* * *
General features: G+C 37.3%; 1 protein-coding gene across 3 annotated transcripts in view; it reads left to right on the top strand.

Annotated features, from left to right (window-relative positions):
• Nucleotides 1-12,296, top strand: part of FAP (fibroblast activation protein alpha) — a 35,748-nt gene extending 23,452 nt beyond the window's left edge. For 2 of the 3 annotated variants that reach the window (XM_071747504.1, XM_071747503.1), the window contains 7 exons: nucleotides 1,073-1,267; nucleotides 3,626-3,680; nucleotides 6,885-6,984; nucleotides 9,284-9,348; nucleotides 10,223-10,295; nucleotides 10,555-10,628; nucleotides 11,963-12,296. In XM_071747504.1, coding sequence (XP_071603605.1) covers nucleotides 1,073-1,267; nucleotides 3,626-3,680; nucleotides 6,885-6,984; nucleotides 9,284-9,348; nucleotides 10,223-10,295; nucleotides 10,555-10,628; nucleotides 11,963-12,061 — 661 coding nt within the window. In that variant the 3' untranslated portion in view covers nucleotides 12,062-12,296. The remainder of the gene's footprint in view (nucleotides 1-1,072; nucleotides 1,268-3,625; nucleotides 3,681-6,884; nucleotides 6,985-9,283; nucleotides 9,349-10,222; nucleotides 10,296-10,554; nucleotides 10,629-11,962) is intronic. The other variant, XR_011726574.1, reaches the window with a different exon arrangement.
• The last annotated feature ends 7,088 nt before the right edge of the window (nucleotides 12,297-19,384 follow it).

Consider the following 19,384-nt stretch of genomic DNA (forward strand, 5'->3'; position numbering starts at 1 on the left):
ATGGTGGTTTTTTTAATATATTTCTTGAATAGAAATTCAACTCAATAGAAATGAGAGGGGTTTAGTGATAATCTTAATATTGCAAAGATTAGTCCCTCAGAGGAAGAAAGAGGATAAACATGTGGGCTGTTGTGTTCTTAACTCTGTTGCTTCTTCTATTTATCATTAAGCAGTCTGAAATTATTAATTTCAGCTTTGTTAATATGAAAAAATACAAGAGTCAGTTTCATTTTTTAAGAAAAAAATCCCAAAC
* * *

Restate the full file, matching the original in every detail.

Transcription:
General features: G+C 37.3%; 1 protein-coding gene across 3 annotated transcripts in view; it reads left to right on the top strand.

Annotated features, from left to right (window-relative positions):
• Nucleotides 1-12,296, top strand: part of FAP (fibroblast activation protein alpha) — a 35,748-nt gene extending 23,452 nt beyond the window's left edge. For 2 of the 3 annotated variants that reach the window (XM_071747504.1, XM_071747503.1), the window contains 7 exons: nucleotides 1,073-1,267; nucleotides 3,626-3,680; nucleotides 6,885-6,984; nucleotides 9,284-9,348; nucleotides 10,223-10,295; nucleotides 10,555-10,628; nucleotides 11,963-12,296. In XM_071747504.1, coding sequence (XP_071603605.1) covers nucleotides 1,073-1,267; nucleotides 3,626-3,680; nucleotides 6,885-6,984; nucleotides 9,284-9,348; nucleotides 10,223-10,295; nucleotides 10,555-10,628; nucleotides 11,963-12,061 — 661 coding nt within the window. In that variant the 3' untranslated portion in view covers nucleotides 12,062-12,296. The remainder of the gene's footprint in view (nucleotides 1-1,072; nucleotides 1,268-3,625; nucleotides 3,681-6,884; nucleotides 6,985-9,283; nucleotides 9,349-10,222; nucleotides 10,296-10,554; nucleotides 10,629-11,962) is intronic. The other variant, XR_011726574.1, reaches the window with a different exon arrangement.
• The last annotated feature ends 7,088 nt before the right edge of the window (nucleotides 12,297-19,384 follow it).

Consider the following 19,384-nt stretch of genomic DNA (forward strand, 5'->3'; position numbering starts at 1 on the left):
ATGGTGGTTTTTTTAATATATTTCTTGAATAGAAATTCAACTCAATAGAAATGAGAGGGGTTTAGTGATAATCTTAATATTGCAAAGATTAGTCCCTCAGAGGAAGAAAGAGGATAAACATGTGGGCTGTTGTGTTCTTAACTCTGTTGCTTCTTCTATTTATCATTAAGCAGTCTGAAATTATTAATTTCAGCTTTGTTAATATGAAAAAATACAAGAGTCAGTTTCATTTTTTAAGAAAAAAATCCCAAAC